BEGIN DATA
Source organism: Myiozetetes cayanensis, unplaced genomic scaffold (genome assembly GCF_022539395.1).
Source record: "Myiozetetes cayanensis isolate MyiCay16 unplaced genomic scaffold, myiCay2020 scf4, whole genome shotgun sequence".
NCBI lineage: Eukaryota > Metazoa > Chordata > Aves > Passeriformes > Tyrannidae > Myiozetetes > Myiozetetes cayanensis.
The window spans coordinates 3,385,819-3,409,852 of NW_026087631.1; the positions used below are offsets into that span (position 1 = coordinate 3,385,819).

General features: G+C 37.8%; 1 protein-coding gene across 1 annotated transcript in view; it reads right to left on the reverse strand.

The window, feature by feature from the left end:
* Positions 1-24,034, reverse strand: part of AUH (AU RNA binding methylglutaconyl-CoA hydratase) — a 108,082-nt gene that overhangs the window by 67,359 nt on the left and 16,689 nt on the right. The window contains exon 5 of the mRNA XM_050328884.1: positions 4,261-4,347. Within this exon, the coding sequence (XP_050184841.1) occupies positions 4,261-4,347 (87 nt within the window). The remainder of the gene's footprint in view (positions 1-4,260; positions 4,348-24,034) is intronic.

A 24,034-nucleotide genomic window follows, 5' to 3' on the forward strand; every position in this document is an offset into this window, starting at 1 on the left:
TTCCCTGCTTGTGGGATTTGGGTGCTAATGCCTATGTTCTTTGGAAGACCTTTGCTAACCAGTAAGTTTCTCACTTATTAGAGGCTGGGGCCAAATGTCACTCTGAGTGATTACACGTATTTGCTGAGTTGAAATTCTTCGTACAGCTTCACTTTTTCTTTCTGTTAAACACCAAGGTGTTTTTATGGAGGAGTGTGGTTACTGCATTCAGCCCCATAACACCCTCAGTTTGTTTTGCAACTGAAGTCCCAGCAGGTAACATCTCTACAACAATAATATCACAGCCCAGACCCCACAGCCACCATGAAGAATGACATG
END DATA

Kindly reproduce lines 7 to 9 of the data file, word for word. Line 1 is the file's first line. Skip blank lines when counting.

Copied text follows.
* Positions 1-24,034, reverse strand: part of AUH (AU RNA binding methylglutaconyl-CoA hydratase) — a 108,082-nt gene that overhangs the window by 67,359 nt on the left and 16,689 nt on the right. The window contains exon 5 of the mRNA XM_050328884.1: positions 4,261-4,347. Within this exon, the coding sequence (XP_050184841.1) occupies positions 4,261-4,347 (87 nt within the window). The remainder of the gene's footprint in view (positions 1-4,260; positions 4,348-24,034) is intronic.

A 24,034-nucleotide genomic window follows, 5' to 3' on the forward strand; every position in this document is an offset into this window, starting at 1 on the left:
TTCCCTGCTTGTGGGATTTGGGTGCTAATGCCTATGTTCTTTGGAAGACCTTTGCTAACCAGTAAGTTTCTCACTTATTAGAGGCTGGGGCCAAATGTCACTCTGAGTGATTACACGTATTTGCTGAGTTGAAATTCTTCGTACAGCTTCACTTTTTCTTTCTGTTAAACACCAAGGTGTTTTTATGGAGGAGTGTGGTTACTGCATTCAGCCCCATAACACCCTCAGTTTGTTTTGCAACTGAAGTCCCAGCAGGTAACATCTCTACAACAATAATATCACAGCCCAGACCCCACAGCCACCATGAAGAATGACATG